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More rate pain on the way for borrowers as inflation soars

More rate pain on the way for borrowers as inflation soars

With annual inflation rising to 6.1 per cent today, another double hike from the RBA next week looks almost certain.

If the RBA increases the cash rate by 0.50 percentage points on Tuesday, the average owner-occupier with $500,000 debt and 25 years remaining will see their monthly repayments rise by $140.

The less likely option of a 0.25 percentage point increase would see the same borrower’s repayments rise by $70 in August.

AUGUST HIKE: Increase in repayments

Calculations are for existing customers and based over 25 years

Loan size+0.25%+0.50%
$500,000$70$140
$750,000$105$211
$1 million$139$281

Source: RateCity.com.au. See notes below.

If the RBA hikes by 0.50 percentage points next Tuesday, and it’s passed on in full by lenders, the average variable customer will see their rate rise by a total of 1.75 percentage points in four months.

If this happens, someone with $500,000, 25-year loan before the hikes began, would see their monthly repayments rise by a total of $472.

Total increase in repayments if the RBA hikes by 0.50% next Tuesday

Loan sizeMay - Aug hikes combined

(if +0.50% in Aug)

$500,000$472
$750,000$708
$1 million$944

Source: RateCity.com.au. Based on an owner-occupier paying principal and interest with 25 years remaining. Starting rate is the RBA average existing owner-occupier variable rate of 2.86% and assumes banks pass the cash rate hikes on in full.

The rate hikes are not likely to end next month with inflation expected to continue to climb until the end of the year.

ANZ is now forecasting the cash rate could hit 3.35 per cent by November, while Westpac is forecasting the cash rate will hit this mark in February 2023.

If Westpac’s forecast is realised, a borrower with a $500,000 loan balance, before the hikes began, could see their monthly repayments rise, in total, by $908 by February next year.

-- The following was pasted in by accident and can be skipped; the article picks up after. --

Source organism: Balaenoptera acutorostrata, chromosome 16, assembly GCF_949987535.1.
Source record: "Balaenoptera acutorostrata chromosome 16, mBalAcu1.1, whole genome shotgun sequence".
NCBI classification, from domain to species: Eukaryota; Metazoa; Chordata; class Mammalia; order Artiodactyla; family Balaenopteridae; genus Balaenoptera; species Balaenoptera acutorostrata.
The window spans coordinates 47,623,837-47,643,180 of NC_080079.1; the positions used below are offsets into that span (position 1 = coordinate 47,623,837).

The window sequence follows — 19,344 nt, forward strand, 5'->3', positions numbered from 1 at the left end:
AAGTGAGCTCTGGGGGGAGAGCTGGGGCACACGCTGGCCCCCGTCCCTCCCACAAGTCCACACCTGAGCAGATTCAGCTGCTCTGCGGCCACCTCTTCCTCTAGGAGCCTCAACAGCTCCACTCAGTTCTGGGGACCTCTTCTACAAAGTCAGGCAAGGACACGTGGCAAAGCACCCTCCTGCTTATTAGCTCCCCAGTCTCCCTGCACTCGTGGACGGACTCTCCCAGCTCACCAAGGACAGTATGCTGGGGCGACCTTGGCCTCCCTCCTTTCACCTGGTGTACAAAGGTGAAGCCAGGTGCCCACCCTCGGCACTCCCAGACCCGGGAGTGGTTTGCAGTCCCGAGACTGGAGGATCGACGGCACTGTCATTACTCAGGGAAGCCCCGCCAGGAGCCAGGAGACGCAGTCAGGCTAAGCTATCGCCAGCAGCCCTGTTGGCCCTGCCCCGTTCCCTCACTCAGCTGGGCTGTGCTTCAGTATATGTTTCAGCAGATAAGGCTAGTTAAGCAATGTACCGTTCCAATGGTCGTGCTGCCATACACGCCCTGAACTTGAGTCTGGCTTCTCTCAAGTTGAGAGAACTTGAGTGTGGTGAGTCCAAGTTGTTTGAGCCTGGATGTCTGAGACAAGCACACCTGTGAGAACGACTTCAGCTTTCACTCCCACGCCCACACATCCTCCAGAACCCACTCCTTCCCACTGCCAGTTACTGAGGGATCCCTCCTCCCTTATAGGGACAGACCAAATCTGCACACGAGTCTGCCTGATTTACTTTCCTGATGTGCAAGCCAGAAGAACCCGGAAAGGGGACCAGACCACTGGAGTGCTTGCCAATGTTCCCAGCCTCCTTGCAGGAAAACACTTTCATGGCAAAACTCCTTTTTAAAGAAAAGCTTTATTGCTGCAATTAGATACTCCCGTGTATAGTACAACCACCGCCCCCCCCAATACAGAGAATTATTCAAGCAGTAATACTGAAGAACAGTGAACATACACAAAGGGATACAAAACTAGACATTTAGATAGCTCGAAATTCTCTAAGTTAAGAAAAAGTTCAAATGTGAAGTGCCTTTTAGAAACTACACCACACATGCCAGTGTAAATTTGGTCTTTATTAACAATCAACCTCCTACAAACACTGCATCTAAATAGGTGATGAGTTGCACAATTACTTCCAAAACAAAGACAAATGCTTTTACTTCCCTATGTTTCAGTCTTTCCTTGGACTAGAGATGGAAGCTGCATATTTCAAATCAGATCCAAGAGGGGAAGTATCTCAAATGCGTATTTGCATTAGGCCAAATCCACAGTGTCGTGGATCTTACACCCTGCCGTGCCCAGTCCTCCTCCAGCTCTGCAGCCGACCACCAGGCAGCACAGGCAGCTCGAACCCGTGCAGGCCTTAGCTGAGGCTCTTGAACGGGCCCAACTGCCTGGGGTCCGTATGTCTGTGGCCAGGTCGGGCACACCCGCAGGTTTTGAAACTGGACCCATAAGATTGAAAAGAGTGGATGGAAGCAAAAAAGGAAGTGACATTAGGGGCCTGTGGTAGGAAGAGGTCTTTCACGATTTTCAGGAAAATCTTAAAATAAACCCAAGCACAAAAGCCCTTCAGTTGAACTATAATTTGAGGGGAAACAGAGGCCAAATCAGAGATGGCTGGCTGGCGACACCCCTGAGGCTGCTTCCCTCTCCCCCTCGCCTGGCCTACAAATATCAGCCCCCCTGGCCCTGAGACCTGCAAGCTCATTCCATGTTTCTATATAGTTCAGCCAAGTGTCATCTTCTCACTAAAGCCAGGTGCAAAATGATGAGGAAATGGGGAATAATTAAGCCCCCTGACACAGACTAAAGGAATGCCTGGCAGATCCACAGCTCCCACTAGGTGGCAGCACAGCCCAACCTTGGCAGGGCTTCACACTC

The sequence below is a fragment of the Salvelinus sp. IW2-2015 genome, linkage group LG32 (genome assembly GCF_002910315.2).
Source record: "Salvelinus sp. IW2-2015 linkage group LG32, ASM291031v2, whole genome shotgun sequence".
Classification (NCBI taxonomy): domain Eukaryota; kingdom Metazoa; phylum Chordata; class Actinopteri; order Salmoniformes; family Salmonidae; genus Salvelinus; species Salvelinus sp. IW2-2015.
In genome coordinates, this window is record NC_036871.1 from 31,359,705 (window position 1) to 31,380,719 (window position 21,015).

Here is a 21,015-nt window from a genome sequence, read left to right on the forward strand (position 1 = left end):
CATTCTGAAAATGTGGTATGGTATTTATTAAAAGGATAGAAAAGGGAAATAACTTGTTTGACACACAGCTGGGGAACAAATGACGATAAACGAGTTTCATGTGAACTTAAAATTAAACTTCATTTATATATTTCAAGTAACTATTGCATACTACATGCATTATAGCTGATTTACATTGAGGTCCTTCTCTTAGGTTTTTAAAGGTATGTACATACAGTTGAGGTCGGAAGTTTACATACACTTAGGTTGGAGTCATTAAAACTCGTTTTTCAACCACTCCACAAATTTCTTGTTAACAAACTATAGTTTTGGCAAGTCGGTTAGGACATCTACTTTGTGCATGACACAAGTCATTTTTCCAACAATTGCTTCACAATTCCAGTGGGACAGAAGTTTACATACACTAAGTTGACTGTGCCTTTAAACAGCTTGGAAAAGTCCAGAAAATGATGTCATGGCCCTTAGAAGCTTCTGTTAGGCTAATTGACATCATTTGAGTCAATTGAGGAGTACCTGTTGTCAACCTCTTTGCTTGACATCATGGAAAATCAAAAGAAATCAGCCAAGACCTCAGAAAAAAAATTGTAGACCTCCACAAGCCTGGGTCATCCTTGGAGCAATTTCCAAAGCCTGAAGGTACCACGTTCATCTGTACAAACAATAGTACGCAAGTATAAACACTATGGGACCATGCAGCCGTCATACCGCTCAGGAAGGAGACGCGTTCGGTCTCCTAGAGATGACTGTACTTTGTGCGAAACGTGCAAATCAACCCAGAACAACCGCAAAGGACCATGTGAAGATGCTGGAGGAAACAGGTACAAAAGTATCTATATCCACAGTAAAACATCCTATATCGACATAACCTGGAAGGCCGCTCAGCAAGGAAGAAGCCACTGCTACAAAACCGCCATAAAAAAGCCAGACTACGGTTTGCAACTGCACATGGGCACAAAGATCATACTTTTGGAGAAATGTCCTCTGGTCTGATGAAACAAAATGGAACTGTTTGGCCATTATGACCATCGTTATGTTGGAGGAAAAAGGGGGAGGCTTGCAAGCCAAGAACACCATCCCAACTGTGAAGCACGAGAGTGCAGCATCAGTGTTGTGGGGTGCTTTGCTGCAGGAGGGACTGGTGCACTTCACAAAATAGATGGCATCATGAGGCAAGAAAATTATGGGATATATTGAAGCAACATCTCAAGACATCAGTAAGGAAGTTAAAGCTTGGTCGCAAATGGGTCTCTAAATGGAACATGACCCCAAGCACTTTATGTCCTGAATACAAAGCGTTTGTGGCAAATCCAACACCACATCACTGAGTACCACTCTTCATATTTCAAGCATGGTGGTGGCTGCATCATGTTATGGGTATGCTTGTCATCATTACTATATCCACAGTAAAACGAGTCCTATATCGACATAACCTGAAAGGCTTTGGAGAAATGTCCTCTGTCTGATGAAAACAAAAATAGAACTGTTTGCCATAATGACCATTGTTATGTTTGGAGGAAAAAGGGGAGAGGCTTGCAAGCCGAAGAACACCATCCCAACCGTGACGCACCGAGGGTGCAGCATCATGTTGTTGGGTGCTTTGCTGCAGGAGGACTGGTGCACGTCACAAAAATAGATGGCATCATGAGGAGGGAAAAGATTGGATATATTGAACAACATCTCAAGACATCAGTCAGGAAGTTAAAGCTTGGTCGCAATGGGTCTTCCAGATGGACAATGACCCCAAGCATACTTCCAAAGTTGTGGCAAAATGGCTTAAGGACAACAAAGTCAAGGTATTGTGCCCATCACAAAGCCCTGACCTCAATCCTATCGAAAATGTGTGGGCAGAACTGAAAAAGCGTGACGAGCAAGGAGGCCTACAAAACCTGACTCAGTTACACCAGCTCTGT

Potential increase in monthly repayments if Westpac’s forecast is realised

Calculations are for existing customers and based over 25 years

Loan size at start of hikesFeb 23

(cash rate 3.35%)

$500,000$908
$750,000$1,362
$1 million$1,816

Source: RateCity.com.au. Notes: based on an owner-occupier paying principal and interest with 25 years remaining on the average variable rate and assuming the hikes are passed on in full. Calculations are based on Westpac’s current cash rate forecast.

RateCity.com.au research director, Sally Tindall, said: “A cash rate hike of at least 0.50 percentage points now looks like a near certainty next Tuesday.”

“Although borrowers knew rates wouldn’t stay at record lows forever, not many would have predicted such significant increases so soon,” she said.

“If there is another double hike, the average borrower with a $500,0000 loan could be paying $472 more a month than they were in April. On top of rising grocery and petrol prices, that’s going to hurt.

“More pain is on the way for the one-in-three households with a home loan. The RBA has warned it plans to steadily increase rates to try to rein in inflation, with some economists now forecasting a cash rate of 3.35 per cent within months.

“Australia isn’t the only country with an inflation problem. Central banks around the world are moving quickly to try to contain the inflation beast, with hefty hikes to official rates.

“The U.S. Federal Reserve, which is currently grappling with an even bigger inflation problem, is widely tipped to hike official rates by another 0.75 percentage points later on Wednesday, taking the range to 2.25 per cent – 2.50 per cent.

“Every other week families are finding their grocery bills are growing, the car is more expensive to fill up and the cost of their takeaway coffee keeps hitting record highs.

“In the face of rising costs on all fronts, many families will need to start making significant cutbacks.

“People should really start putting pen to paper to come up with a financial strategy to get them through the next 12 months. For some households it’ll be a few nips and tucks to their budgets, but for others it’ll involve making tough decisions,” she said.

How Australia’s inflation and cash rate compares to other countries

Official rate –

start of 2022

Official rate –

today

Last changeCurrent inflation rate (p.a.)
Australia 0.10%1.35%+0.50%, July 20226.1%
United States0.00% - 0.25%1.50% - 1.75%*+0.75%, June 2022*9.1%
European Union

(Main refinancing options)

0.00%0.50%+0.50% July 20228.6%
United Kingdom0.25%1.25%+0.25% June9.4%
Canada0.25%2.50%+1.00%, July 20228.1%
New Zealand0.75%2.50%+0.50%, July 20227.3%
Japan-0.10%-0.10%-0.10%, Jan 20162.4%

Source: RateCity.com.au. *U.S. Fed set to announce update to official rates later on Wednesday 26 July. Note: the ECB rates on the marginal lending facility and the deposit facility are 0.75% and 0.00% respectively.

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This article was reviewed by Data Research Specialist Piyush Pillai before it was published as part of RateCity's Fact Check process.

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